Blogs selected for Week Jul 20 to July 26, 2020 -



1. Is public accountability possible in algorithmic policymaking? The case for a public watchdog

Author: Daan Kolkman

Despite algorithms becoming an increasingly important tool for policymakers, little is known about how they are used in practice and how they work, even amongst the experts tasked with using them. Drawing on research into the use of algorithmic models in the UK and Dutch governments, Daan Kolkman argues that the inherent complexity of algorithms renders attempts to make them transparent difficult and that to achieve public accountability for the role they play in society a dedicated watchdog is required.

The full entry can be read: Here.

2. The pandemic pushed publishing into the digital realm. So what's next?

Author: Steve Sieck

The future has not changed—it is just been accelerated. That is a common take on the pandemic’s likely long-term impact, and it rings true. The extent to which white collar workers will return to their offices, students to their classrooms, and those to the comfortable privacy of video-less calls remains to be seen. But the forced acceleration of long-evolving trends toward more remote digital access to work, play, and learning activities—via Zoom, Teams, Houseparty, massive online open courses (MOOCs), etc.—seems likely to leave behind a changed societal and business landscape. After all, technology adoption is largely paced by the extent of behavioral change required. And once that change has occurred, there usually is no going back.

The full entry can be read: Here.

3. Publishing in an open access journal: How do you maximise reach?

Author: Donald Samulack

One of the principal reasons for researchers to publish in an Open Access journal is to ensure the maximum possible societal impact of their research findings, by making them widely available to peers, adjacent peers, the public, and to policymakers. However, publishing in an OA journal is only the beginning of one’s responsibility to disseminate and communicate the societal impact of research findings to the widest possible audience.

The full entry can be read: Here.

4. Good vs. evil? Finding the right mix of for-profit and not-for-profit services

Author: Joseph Esposito and Roger C. Schonfeld

A not-for-profit (NFP) and a for-profit firm have certain commonalities. At the most basic level, both have to operate in the marketplace, creating products and seeking customers, and trying to align their cost structure such that it is less than revenue. Having to operate in the marketplace provides certain advantages to the for-profit firm. One is, the for-profit firm has much greater access to capital. Another factor is likely to be governance, as for-profits have governing boards whose aim is to further the success of the business, whereas in the NFP area, the board will necessarily have multiple, often competing, priorities. In the NFP sector there is also the sad spectacle of governing boards who simply look at certain business lines – for example, publishing – as a source to fund other activities, resulting in insufficient investment in operations and new initiatives. Where the societies typically perform well against for-profit entities is when a membership can be mobilised to support services.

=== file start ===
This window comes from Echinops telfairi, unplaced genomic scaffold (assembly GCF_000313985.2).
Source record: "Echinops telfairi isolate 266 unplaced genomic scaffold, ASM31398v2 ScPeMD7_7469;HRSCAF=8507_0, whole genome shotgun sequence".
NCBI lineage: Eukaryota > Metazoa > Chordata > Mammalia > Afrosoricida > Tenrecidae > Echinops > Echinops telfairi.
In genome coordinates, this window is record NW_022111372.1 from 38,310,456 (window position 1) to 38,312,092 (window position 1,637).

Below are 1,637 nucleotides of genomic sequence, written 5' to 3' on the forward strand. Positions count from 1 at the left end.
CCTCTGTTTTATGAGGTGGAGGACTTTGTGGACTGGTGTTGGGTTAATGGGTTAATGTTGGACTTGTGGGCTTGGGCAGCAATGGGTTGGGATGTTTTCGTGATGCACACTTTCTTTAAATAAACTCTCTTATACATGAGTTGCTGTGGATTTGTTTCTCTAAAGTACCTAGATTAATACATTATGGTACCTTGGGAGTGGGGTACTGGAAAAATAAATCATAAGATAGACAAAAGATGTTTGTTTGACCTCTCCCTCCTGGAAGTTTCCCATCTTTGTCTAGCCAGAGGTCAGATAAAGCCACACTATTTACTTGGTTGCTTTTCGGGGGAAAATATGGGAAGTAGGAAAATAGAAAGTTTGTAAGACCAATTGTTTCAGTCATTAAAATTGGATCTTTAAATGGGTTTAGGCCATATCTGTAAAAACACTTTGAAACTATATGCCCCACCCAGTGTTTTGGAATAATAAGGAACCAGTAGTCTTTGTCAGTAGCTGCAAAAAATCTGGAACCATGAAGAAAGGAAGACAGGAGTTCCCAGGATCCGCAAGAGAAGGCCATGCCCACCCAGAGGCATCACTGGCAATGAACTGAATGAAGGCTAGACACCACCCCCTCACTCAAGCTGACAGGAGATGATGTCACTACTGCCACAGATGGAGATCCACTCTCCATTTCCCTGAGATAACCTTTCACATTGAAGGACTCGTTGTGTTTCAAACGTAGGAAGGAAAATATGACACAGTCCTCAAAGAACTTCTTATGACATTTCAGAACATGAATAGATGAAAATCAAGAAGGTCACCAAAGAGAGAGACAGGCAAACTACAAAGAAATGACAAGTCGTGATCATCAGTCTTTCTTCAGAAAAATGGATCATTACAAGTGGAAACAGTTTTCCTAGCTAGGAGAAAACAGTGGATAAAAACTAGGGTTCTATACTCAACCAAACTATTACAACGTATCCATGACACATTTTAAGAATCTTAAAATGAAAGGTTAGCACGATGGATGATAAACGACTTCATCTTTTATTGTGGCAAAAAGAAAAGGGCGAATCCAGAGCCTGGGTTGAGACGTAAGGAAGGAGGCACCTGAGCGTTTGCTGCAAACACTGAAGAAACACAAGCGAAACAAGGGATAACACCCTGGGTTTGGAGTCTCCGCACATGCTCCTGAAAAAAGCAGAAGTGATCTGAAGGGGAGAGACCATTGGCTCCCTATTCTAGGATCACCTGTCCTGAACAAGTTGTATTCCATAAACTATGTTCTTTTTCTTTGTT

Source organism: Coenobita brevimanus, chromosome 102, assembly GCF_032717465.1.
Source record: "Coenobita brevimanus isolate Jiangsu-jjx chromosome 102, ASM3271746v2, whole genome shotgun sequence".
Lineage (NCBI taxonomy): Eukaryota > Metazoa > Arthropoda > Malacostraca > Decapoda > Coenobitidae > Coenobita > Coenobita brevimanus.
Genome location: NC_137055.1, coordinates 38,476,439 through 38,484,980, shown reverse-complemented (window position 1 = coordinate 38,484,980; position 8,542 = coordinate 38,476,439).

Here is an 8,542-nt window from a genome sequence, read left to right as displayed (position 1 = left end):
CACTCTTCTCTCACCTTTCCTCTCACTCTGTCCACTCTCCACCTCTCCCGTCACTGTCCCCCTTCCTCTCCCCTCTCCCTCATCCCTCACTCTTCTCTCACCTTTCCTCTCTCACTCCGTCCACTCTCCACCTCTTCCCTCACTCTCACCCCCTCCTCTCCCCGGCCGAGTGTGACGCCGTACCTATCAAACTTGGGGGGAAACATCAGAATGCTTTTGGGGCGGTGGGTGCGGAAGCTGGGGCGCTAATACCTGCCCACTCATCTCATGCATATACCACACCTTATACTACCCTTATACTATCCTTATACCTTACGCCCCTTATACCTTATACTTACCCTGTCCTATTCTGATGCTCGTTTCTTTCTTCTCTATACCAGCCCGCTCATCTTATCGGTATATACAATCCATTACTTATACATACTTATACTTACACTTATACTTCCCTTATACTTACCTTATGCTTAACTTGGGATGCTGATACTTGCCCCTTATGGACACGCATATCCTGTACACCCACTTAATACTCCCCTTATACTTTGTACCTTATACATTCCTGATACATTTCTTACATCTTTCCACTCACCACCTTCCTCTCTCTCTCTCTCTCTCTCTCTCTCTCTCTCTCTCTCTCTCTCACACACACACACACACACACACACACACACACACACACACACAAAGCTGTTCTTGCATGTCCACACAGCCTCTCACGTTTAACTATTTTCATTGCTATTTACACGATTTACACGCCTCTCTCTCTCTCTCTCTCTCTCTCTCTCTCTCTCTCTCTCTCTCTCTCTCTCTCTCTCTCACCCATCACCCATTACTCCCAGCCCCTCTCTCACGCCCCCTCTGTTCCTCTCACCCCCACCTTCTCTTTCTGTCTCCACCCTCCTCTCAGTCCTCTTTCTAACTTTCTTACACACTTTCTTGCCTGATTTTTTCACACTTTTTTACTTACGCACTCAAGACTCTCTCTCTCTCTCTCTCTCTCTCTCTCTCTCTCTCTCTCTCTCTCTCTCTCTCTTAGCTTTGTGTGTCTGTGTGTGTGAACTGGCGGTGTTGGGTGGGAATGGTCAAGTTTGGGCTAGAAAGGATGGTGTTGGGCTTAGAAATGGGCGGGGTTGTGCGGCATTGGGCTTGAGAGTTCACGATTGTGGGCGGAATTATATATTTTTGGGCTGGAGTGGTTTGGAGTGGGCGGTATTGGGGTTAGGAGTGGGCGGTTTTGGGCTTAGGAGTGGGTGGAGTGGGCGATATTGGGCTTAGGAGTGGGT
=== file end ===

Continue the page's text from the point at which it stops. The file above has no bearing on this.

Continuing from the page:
The full entry can be read: Here.

5. Scholarly Publishing has bigger fish to fry than access

Author: Björn Brembs

Around the globe, there are initiatives and organisations devoted to bring ‘Open Access’ to the world, i.e., the public availability of scholarly research works, free of charge. However, the current debate seems to largely miss the point that human readers are already enjoying such public access for the huge majority of scholarly works since about 2013, due to several technical developments providing temporary workarounds for publisher paywalls.

The full entry can be read: Here.

6. Pharmaceutical companies should publish more research open access

Author: Richard Smith

Many organisations are working towards making scientific publications more transparent, discoverable, accessible, and accountable, but would it not be better if all the organisations could work together? In June 2020, Open Pharma, a programme to encourage pharmaceutical companies to adopt open access and other innovations in science publishing, brought together pharmaceutical companies, publishers, editors, academics, patients, and others to discuss how they could hasten the modernisation of science publishing. Pharmaceutical companies fund around half of all biomedical research, but, in contrast to many public funders of research, only two companies (Takeda and Ipsen) mandate that all the research they fund must be published open access. Nevertheless, other pharmaceutical companies, including GlaxoSmithKline, are able to publish up to three quarters of the research they fund open access without a mandate. This is not bad when less than 50 percent of research overall is published open access.

The full entry can be read: Here.

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